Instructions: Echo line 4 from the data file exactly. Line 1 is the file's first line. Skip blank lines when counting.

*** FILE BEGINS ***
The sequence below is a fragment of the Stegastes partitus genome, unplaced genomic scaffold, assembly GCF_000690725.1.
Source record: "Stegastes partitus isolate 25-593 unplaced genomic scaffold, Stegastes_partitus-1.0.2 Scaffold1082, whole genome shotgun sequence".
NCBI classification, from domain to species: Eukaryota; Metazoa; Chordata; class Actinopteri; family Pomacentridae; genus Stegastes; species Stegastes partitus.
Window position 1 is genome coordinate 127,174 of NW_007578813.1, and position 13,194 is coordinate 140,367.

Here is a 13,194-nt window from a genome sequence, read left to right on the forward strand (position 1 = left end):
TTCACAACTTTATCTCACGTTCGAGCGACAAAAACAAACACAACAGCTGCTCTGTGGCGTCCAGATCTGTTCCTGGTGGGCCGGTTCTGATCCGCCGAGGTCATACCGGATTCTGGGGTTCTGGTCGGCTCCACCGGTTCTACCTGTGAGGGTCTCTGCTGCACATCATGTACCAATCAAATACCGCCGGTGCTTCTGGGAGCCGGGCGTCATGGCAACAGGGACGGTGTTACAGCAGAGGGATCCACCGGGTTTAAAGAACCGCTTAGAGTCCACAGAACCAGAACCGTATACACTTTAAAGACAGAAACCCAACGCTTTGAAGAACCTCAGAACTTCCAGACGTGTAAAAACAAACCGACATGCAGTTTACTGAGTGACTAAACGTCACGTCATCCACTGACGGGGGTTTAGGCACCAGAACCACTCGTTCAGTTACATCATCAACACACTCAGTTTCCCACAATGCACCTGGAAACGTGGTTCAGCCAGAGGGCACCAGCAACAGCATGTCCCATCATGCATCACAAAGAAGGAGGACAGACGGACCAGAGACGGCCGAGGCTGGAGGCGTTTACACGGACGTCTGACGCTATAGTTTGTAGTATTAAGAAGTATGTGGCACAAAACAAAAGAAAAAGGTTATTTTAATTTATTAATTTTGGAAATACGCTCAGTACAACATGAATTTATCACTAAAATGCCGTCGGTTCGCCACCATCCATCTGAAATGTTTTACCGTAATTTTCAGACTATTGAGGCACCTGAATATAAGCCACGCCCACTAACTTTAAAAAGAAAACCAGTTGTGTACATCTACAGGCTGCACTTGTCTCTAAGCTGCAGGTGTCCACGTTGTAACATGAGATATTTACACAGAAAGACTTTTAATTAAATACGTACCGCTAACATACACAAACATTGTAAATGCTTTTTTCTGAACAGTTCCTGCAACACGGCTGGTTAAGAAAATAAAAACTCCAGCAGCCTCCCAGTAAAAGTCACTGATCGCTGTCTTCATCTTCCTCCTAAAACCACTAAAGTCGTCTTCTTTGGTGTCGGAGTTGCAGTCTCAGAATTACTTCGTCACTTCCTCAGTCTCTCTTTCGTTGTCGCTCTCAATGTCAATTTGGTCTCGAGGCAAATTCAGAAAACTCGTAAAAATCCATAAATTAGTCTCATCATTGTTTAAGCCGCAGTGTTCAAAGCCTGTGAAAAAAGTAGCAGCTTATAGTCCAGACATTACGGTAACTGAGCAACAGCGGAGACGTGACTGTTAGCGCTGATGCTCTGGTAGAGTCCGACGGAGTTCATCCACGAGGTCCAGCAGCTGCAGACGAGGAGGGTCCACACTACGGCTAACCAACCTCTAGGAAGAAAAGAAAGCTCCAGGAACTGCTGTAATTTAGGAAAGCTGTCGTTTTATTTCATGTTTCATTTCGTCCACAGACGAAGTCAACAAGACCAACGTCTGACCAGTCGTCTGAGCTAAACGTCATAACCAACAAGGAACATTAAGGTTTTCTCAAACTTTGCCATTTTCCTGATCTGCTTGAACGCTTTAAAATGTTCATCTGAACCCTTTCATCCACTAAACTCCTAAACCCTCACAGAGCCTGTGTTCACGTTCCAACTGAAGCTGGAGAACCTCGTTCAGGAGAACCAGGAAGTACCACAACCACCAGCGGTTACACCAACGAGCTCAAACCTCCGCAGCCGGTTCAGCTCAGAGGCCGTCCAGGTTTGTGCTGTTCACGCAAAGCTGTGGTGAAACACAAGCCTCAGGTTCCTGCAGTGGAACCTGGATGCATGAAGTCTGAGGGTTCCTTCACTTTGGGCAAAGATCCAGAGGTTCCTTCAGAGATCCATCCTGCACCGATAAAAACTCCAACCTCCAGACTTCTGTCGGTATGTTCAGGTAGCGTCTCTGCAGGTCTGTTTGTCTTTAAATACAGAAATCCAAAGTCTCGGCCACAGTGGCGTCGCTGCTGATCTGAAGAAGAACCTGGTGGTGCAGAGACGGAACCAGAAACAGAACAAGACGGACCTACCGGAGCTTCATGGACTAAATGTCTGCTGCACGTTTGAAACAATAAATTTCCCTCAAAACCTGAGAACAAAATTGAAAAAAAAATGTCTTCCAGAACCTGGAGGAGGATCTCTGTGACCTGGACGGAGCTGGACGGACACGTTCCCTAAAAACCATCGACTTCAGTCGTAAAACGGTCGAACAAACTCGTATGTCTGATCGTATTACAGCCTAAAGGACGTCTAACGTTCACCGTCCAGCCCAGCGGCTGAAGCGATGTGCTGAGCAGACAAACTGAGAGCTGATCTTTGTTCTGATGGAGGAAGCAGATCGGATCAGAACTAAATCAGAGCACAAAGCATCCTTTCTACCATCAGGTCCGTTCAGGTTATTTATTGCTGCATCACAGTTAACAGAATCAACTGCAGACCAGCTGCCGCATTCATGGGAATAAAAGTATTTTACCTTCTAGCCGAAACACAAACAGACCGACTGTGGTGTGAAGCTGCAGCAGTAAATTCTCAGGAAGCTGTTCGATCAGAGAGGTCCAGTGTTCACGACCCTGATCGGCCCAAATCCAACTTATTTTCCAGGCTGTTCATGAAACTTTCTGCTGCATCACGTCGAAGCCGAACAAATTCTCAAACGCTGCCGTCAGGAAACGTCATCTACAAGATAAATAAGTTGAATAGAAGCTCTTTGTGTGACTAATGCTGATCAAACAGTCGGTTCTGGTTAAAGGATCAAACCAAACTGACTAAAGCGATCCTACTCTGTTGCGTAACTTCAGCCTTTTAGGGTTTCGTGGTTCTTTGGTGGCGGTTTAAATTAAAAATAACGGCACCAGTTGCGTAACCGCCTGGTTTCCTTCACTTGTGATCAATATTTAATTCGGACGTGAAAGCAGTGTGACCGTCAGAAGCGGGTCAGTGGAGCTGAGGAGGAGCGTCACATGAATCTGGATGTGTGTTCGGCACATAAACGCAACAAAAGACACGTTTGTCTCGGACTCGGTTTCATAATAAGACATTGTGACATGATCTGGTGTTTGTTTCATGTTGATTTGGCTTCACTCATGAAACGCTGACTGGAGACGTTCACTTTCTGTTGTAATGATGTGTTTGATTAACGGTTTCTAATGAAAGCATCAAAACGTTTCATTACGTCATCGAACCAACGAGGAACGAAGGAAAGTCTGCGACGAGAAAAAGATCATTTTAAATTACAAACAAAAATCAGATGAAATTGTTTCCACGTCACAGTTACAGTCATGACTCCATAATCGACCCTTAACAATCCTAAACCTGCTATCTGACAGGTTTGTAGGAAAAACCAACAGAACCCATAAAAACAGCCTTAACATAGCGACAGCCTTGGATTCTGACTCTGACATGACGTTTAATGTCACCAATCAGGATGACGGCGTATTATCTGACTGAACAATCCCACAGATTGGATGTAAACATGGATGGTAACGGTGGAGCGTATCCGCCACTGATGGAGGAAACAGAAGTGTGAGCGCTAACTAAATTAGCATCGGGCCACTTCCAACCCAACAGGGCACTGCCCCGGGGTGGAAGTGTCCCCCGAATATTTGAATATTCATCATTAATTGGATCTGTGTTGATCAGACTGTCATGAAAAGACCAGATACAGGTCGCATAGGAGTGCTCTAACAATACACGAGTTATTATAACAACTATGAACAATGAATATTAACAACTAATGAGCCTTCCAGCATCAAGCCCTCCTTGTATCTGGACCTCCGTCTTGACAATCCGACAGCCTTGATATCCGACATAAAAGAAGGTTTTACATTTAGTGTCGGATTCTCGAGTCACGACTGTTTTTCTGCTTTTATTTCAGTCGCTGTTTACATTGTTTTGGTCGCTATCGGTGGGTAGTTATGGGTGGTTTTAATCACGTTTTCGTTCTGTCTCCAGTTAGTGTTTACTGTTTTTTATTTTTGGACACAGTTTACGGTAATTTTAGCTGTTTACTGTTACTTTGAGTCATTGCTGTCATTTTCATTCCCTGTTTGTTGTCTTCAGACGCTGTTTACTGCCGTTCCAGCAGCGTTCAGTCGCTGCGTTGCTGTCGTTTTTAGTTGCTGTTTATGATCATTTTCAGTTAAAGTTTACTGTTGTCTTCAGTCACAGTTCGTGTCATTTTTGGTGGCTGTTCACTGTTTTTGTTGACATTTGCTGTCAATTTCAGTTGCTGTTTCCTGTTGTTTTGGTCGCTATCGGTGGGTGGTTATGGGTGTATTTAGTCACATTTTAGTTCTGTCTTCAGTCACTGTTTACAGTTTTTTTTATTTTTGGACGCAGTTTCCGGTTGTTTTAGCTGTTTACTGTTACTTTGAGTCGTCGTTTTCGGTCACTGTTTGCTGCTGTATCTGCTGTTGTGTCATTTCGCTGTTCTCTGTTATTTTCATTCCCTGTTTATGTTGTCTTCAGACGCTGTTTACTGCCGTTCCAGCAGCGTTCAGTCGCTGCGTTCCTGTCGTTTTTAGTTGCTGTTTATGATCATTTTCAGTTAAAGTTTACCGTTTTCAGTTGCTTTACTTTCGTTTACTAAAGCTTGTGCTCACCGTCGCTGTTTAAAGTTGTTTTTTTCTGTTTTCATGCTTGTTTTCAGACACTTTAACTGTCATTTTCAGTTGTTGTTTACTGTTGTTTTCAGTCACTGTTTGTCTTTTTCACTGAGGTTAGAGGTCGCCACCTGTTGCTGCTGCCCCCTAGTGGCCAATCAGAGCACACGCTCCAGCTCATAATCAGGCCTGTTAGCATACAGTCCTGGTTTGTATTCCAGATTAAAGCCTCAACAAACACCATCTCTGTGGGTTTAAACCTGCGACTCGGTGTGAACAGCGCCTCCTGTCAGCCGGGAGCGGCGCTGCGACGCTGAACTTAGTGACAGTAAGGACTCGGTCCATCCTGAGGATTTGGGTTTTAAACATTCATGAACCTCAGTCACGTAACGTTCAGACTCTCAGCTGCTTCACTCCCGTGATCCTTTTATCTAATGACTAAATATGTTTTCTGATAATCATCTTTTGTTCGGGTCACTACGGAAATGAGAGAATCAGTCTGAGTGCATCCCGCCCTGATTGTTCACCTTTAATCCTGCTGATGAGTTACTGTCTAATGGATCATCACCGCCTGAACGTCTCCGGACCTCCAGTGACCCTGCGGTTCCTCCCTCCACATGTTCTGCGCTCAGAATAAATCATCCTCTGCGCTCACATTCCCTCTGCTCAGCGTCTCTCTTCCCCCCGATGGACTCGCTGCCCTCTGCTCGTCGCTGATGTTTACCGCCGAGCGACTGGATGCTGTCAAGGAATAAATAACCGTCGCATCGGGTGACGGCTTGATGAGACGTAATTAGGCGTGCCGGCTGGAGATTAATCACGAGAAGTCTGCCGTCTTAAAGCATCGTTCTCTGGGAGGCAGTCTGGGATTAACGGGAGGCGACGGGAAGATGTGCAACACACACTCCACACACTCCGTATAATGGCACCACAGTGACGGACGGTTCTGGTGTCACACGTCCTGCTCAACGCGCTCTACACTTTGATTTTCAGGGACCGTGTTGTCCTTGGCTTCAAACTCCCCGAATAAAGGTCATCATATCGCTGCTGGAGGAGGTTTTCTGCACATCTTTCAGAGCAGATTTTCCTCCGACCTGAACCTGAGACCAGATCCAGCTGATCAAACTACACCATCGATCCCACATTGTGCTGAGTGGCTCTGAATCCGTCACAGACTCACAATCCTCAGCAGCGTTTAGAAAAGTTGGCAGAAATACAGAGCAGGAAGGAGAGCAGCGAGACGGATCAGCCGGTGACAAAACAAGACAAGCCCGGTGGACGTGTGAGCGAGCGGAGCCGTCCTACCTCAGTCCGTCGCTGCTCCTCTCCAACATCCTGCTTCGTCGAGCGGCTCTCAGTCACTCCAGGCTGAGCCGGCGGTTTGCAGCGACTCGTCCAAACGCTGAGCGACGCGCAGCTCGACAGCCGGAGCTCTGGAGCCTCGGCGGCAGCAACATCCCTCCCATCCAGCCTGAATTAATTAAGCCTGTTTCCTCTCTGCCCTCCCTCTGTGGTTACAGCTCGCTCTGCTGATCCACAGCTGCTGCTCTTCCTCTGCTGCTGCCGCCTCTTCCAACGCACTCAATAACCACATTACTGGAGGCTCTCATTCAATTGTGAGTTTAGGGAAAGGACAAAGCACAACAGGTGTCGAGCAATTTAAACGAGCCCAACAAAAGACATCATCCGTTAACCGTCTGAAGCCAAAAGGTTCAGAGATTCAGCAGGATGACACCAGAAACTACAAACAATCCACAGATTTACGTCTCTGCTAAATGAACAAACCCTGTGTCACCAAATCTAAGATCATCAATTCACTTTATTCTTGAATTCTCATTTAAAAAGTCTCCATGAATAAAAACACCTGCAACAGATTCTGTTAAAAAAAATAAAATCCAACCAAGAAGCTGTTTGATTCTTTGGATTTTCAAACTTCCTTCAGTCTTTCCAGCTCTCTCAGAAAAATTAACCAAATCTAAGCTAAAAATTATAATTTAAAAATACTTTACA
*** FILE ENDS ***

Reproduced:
Window position 1 is genome coordinate 127,174 of NW_007578813.1, and position 13,194 is coordinate 140,367.